Now, one quick thing about the report. It claims on first that
The move is expected to raise around $17 million a year, though this will not fill the city's $300 million budget deficit.But also that
The Mayor has yet to define what constitutes a fast food restaurant. However, his spokesperson said that it is likely to include any outlet where food is purchased in advance.It seems like those two statements could be mutually exclusive. How can a mayor estimate how much a tax will raise without knowing how broad the base will be, particularly if the rate is already defined?
But even so, the idea of placing a "sin tax" on fast food is thought provoking. Should a city (or state) treat unhealthy food the same way it treats cigarettes? According to some it can be sort of addictive. It has an enormously bad impact on people's health. Is the tax code a good means to try and improve people's health? I'm not sure. This tax will certainly fall onto relatively lower income citizens, so it is a regressive revenue source. It will also almost certainly diminish over time. People eat fast food because it is cheap. If the price goes up, some folks will swap their Whopper for a healthier lunch. So the tax base will shrink, and Detroit will still have a large deficit.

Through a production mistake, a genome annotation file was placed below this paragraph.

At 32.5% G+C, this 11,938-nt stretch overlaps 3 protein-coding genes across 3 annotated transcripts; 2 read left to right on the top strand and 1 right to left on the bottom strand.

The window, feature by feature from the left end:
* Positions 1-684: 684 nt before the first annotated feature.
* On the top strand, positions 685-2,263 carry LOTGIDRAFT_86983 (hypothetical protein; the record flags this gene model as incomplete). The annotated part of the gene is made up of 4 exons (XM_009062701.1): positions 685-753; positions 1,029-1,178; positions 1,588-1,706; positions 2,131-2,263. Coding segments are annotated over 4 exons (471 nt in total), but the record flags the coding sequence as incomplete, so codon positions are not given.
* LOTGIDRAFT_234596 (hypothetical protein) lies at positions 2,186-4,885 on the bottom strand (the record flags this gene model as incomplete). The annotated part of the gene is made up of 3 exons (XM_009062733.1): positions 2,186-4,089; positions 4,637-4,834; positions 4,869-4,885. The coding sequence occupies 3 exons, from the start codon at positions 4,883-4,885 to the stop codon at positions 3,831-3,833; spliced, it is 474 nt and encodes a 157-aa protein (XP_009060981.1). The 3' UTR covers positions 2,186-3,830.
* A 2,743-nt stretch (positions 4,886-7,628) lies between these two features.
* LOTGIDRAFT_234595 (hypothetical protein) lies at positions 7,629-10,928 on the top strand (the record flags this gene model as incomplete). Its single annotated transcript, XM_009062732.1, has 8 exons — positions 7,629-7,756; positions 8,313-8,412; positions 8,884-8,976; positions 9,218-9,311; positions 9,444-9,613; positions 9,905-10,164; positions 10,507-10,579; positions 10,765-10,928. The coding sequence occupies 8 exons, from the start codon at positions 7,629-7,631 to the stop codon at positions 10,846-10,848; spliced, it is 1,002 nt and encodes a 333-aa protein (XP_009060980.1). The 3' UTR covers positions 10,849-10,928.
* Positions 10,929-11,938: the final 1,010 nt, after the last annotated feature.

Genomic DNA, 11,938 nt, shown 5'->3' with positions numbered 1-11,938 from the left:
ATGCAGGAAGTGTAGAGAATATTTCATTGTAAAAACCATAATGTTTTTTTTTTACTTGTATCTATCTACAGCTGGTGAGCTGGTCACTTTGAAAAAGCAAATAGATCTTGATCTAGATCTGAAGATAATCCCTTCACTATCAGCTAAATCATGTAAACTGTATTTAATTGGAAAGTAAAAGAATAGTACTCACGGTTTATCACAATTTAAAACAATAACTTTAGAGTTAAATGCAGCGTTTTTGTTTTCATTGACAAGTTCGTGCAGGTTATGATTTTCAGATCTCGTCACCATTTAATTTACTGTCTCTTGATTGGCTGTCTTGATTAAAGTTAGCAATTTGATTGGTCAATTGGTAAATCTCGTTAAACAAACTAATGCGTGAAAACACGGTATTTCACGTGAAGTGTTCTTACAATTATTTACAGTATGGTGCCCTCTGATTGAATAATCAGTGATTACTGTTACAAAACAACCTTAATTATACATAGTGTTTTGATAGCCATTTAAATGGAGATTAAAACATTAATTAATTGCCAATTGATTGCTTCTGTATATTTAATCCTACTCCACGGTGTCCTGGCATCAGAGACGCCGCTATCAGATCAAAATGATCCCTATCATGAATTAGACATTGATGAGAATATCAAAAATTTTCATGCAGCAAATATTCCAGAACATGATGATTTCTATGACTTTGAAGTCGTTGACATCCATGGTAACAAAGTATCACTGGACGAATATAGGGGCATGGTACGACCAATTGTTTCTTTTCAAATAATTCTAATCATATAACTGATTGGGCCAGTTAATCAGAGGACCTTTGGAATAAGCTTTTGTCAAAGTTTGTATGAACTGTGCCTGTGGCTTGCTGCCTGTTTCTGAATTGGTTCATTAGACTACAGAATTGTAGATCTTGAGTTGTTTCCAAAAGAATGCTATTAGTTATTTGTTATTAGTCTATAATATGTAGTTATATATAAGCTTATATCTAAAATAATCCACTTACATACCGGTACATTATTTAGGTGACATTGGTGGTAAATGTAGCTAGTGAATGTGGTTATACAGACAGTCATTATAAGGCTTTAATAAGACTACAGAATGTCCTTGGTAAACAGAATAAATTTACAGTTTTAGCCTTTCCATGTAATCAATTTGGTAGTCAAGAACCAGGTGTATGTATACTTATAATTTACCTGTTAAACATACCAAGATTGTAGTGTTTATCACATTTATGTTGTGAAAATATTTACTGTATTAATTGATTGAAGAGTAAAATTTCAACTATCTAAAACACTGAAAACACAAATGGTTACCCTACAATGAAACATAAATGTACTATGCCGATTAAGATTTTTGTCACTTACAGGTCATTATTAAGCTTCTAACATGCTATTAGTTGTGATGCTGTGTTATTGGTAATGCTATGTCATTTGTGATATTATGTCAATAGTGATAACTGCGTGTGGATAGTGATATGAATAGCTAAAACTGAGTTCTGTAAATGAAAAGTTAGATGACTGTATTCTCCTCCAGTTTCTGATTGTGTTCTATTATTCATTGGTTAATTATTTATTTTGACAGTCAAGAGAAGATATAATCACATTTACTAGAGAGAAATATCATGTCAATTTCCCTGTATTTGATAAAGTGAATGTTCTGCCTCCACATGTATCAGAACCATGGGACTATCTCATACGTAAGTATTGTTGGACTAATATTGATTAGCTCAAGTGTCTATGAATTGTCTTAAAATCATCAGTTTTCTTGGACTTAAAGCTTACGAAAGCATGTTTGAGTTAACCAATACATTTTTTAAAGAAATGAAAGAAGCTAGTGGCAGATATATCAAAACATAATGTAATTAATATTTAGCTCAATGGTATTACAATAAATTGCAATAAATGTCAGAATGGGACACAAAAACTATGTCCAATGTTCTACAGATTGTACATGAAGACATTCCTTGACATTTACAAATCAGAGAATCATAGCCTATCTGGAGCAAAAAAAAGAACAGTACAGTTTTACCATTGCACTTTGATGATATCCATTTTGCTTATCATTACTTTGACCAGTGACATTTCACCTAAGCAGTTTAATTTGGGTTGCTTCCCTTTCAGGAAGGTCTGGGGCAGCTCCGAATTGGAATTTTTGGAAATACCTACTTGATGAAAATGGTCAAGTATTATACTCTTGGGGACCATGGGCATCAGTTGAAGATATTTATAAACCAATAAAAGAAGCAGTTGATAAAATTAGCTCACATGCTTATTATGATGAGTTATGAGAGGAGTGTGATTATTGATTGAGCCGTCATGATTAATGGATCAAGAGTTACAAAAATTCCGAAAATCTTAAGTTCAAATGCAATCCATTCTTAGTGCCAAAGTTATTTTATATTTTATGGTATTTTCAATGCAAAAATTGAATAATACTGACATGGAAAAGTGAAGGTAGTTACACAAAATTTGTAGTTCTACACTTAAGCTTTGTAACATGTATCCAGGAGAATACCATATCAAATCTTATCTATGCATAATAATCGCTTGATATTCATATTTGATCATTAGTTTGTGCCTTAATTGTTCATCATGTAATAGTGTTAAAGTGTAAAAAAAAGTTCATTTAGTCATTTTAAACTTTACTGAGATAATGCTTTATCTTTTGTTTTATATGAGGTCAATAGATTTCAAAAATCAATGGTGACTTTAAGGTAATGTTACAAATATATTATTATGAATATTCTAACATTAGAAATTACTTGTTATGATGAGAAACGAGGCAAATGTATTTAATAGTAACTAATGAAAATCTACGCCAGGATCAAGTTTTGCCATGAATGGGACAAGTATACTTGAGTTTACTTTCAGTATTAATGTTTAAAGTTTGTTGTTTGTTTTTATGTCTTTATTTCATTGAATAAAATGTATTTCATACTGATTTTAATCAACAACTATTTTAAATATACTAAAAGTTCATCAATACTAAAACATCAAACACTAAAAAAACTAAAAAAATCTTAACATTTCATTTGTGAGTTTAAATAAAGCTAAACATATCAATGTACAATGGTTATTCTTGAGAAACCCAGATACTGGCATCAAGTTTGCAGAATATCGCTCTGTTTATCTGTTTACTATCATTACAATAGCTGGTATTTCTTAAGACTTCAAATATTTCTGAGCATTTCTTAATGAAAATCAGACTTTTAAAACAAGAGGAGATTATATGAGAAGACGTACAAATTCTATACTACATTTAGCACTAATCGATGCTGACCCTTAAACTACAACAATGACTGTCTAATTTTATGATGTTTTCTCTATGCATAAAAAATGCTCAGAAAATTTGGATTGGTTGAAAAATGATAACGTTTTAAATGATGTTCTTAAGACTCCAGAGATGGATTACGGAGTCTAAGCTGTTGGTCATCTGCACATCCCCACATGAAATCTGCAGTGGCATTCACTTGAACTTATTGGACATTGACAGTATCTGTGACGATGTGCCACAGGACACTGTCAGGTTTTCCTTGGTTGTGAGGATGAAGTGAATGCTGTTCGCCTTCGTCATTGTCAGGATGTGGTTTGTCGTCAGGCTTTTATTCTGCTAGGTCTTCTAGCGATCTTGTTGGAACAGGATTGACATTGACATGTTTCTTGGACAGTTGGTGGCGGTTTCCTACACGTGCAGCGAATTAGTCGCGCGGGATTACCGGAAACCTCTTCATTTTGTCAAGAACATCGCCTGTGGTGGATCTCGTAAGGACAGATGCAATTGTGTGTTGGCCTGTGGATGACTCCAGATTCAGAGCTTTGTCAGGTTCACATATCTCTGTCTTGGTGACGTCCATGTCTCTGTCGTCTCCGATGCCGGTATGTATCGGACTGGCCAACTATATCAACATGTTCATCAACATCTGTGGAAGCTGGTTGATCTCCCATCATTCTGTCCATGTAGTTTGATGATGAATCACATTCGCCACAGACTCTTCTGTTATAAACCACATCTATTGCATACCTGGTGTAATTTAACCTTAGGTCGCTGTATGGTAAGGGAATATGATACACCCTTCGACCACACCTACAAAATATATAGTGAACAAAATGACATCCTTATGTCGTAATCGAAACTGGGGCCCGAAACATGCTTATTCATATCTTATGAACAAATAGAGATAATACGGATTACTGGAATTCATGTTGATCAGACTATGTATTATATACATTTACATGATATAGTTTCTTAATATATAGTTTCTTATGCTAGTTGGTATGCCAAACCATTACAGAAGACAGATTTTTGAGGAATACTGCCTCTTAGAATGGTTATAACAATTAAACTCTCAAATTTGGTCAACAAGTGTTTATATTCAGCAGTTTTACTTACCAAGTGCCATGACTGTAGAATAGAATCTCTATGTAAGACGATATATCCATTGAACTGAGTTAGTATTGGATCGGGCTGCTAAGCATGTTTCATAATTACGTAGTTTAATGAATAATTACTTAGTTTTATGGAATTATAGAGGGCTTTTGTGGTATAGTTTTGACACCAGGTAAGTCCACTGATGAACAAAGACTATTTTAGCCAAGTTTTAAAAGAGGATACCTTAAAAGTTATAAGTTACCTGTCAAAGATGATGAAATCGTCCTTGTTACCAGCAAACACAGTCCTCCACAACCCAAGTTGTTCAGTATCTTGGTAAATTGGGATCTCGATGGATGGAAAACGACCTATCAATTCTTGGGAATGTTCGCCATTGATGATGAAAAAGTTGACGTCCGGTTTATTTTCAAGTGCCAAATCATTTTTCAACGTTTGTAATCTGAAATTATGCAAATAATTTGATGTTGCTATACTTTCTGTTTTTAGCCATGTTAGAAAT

Is this even a good way of improving public health? There are lots of ways to get your hands on junk food. The quest for an unbalanced diet is, after all, a much more varied endeavor than the desire to smoke cigarettes.